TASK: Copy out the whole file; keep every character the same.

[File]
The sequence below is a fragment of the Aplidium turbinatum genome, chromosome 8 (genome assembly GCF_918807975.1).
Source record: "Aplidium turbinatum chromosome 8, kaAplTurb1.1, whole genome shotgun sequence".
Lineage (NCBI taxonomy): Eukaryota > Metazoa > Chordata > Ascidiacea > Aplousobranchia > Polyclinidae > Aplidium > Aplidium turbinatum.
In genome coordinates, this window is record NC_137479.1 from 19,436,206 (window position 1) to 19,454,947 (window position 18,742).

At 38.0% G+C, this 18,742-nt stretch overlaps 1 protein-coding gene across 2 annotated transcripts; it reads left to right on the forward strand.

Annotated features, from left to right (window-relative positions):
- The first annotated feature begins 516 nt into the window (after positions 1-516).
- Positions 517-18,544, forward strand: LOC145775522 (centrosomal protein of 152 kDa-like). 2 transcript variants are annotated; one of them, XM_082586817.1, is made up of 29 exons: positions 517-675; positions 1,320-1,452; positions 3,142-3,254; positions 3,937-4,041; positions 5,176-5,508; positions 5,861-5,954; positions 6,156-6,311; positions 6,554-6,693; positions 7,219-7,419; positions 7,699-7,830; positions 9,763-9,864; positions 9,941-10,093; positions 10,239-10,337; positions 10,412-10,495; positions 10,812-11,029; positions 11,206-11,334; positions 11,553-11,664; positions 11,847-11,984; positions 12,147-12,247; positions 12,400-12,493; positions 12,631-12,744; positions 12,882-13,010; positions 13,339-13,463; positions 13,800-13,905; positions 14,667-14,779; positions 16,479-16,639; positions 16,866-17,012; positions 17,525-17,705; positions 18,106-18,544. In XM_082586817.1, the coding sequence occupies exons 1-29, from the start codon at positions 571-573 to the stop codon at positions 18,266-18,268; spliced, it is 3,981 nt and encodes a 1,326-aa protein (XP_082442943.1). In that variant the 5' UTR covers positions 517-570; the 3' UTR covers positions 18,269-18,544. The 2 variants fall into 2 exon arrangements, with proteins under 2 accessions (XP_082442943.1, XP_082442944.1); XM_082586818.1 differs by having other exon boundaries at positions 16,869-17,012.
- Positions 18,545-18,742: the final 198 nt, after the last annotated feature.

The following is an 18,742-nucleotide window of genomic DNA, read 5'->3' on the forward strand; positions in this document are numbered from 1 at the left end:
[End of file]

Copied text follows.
The sequence below is a fragment of the Aplidium turbinatum genome, chromosome 8 (genome assembly GCF_918807975.1).
Source record: "Aplidium turbinatum chromosome 8, kaAplTurb1.1, whole genome shotgun sequence".
Lineage (NCBI taxonomy): Eukaryota > Metazoa > Chordata > Ascidiacea > Aplousobranchia > Polyclinidae > Aplidium > Aplidium turbinatum.
In genome coordinates, this window is record NC_137479.1 from 19,436,206 (window position 1) to 19,454,947 (window position 18,742).

At 38.0% G+C, this 18,742-nt stretch overlaps 1 protein-coding gene across 2 annotated transcripts; it reads left to right on the forward strand.

Annotated features, from left to right (window-relative positions):
- The first annotated feature begins 516 nt into the window (after positions 1-516).
- Positions 517-18,544, forward strand: LOC145775522 (centrosomal protein of 152 kDa-like). 2 transcript variants are annotated; one of them, XM_082586817.1, is made up of 29 exons: positions 517-675; positions 1,320-1,452; positions 3,142-3,254; positions 3,937-4,041; positions 5,176-5,508; positions 5,861-5,954; positions 6,156-6,311; positions 6,554-6,693; positions 7,219-7,419; positions 7,699-7,830; positions 9,763-9,864; positions 9,941-10,093; positions 10,239-10,337; positions 10,412-10,495; positions 10,812-11,029; positions 11,206-11,334; positions 11,553-11,664; positions 11,847-11,984; positions 12,147-12,247; positions 12,400-12,493; positions 12,631-12,744; positions 12,882-13,010; positions 13,339-13,463; positions 13,800-13,905; positions 14,667-14,779; positions 16,479-16,639; positions 16,866-17,012; positions 17,525-17,705; positions 18,106-18,544. In XM_082586817.1, the coding sequence occupies exons 1-29, from the start codon at positions 571-573 to the stop codon at positions 18,266-18,268; spliced, it is 3,981 nt and encodes a 1,326-aa protein (XP_082442943.1). In that variant the 5' UTR covers positions 517-570; the 3' UTR covers positions 18,269-18,544. The 2 variants fall into 2 exon arrangements, with proteins under 2 accessions (XP_082442943.1, XP_082442944.1); XM_082586818.1 differs by having other exon boundaries at positions 16,869-17,012.
- Positions 18,545-18,742: the final 198 nt, after the last annotated feature.

The following is an 18,742-nucleotide window of genomic DNA, read 5'->3' on the forward strand; positions in this document are numbered from 1 at the left end: